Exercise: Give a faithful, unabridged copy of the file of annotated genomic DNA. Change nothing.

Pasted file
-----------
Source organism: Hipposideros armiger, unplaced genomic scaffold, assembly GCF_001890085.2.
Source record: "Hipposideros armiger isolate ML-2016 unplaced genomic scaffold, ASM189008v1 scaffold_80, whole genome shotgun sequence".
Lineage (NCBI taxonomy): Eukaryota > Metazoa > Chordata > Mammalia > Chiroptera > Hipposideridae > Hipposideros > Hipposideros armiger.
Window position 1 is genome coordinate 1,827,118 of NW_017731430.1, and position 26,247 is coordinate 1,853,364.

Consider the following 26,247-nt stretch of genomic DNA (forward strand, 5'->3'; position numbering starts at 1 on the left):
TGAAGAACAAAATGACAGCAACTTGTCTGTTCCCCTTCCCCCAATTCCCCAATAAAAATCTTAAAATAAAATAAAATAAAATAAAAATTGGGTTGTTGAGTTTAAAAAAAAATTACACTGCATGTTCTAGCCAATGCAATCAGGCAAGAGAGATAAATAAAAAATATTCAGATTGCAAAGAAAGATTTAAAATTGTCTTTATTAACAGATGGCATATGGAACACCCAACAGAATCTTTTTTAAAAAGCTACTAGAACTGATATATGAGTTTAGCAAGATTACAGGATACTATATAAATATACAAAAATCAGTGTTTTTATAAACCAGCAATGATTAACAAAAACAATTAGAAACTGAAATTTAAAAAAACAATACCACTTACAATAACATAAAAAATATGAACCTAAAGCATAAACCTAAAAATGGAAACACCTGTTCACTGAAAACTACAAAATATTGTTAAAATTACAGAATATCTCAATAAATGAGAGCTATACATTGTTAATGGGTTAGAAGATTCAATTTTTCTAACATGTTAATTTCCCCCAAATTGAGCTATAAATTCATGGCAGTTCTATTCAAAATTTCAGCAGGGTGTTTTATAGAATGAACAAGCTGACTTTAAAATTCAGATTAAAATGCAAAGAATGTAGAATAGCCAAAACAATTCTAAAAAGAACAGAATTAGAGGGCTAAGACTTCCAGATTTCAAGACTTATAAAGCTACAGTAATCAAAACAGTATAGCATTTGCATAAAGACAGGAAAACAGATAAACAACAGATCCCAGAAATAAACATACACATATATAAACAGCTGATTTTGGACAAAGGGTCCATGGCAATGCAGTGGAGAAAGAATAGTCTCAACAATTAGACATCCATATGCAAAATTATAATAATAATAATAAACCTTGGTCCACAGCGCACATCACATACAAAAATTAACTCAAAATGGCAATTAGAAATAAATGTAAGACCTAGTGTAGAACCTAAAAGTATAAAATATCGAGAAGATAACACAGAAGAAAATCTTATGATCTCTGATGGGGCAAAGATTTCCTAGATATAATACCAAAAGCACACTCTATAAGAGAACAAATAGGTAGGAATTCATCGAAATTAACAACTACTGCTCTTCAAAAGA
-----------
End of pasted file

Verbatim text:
Source organism: Hipposideros armiger, unplaced genomic scaffold, assembly GCF_001890085.2.
Source record: "Hipposideros armiger isolate ML-2016 unplaced genomic scaffold, ASM189008v1 scaffold_80, whole genome shotgun sequence".
Lineage (NCBI taxonomy): Eukaryota > Metazoa > Chordata > Mammalia > Chiroptera > Hipposideridae > Hipposideros > Hipposideros armiger.
Window position 1 is genome coordinate 1,827,118 of NW_017731430.1, and position 26,247 is coordinate 1,853,364.

Consider the following 26,247-nt stretch of genomic DNA (forward strand, 5'->3'; position numbering starts at 1 on the left):
TGAAGAACAAAATGACAGCAACTTGTCTGTTCCCCTTCCCCCAATTCCCCAATAAAAATCTTAAAATAAAATAAAATAAAATAAAAATTGGGTTGTTGAGTTTAAAAAAAAATTACACTGCATGTTCTAGCCAATGCAATCAGGCAAGAGAGATAAATAAAAAATATTCAGATTGCAAAGAAAGATTTAAAATTGTCTTTATTAACAGATGGCATATGGAACACCCAACAGAATCTTTTTTAAAAAGCTACTAGAACTGATATATGAGTTTAGCAAGATTACAGGATACTATATAAATATACAAAAATCAGTGTTTTTATAAACCAGCAATGATTAACAAAAACAATTAGAAACTGAAATTTAAAAAAACAATACCACTTACAATAACATAAAAAATATGAACCTAAAGCATAAACCTAAAAATGGAAACACCTGTTCACTGAAAACTACAAAATATTGTTAAAATTACAGAATATCTCAATAAATGAGAGCTATACATTGTTAATGGGTTAGAAGATTCAATTTTTCTAACATGTTAATTTCCCCCAAATTGAGCTATAAATTCATGGCAGTTCTATTCAAAATTTCAGCAGGGTGTTTTATAGAATGAACAAGCTGACTTTAAAATTCAGATTAAAATGCAAAGAATGTAGAATAGCCAAAACAATTCTAAAAAGAACAGAATTAGAGGGCTAAGACTTCCAGATTTCAAGACTTATAAAGCTACAGTAATCAAAACAGTATAGCATTTGCATAAAGACAGGAAAACAGATAAACAACAGATCCCAGAAATAAACATACACATATATAAACAGCTGATTTTGGACAAAGGGTCCATGGCAATGCAGTGGAGAAAGAATAGTCTCAACAATTAGACATCCATATGCAAAATTATAATAATAATAATAAACCTTGGTCCACAGCGCACATCACATACAAAAATTAACTCAAAATGGCAATTAGAAATAAATGTAAGACCTAGTGTAGAACCTAAAAGTATAAAATATCGAGAAGATAACACAGAAGAAAATCTTATGATCTCTGATGGGGCAAAGATTTCCTAGATATAATACCAAAAGCACACTCTATAAGAGAACAAATAGGTAGGAATTCATCGAAATTAACAACTACTGCTCTTCAAAAGA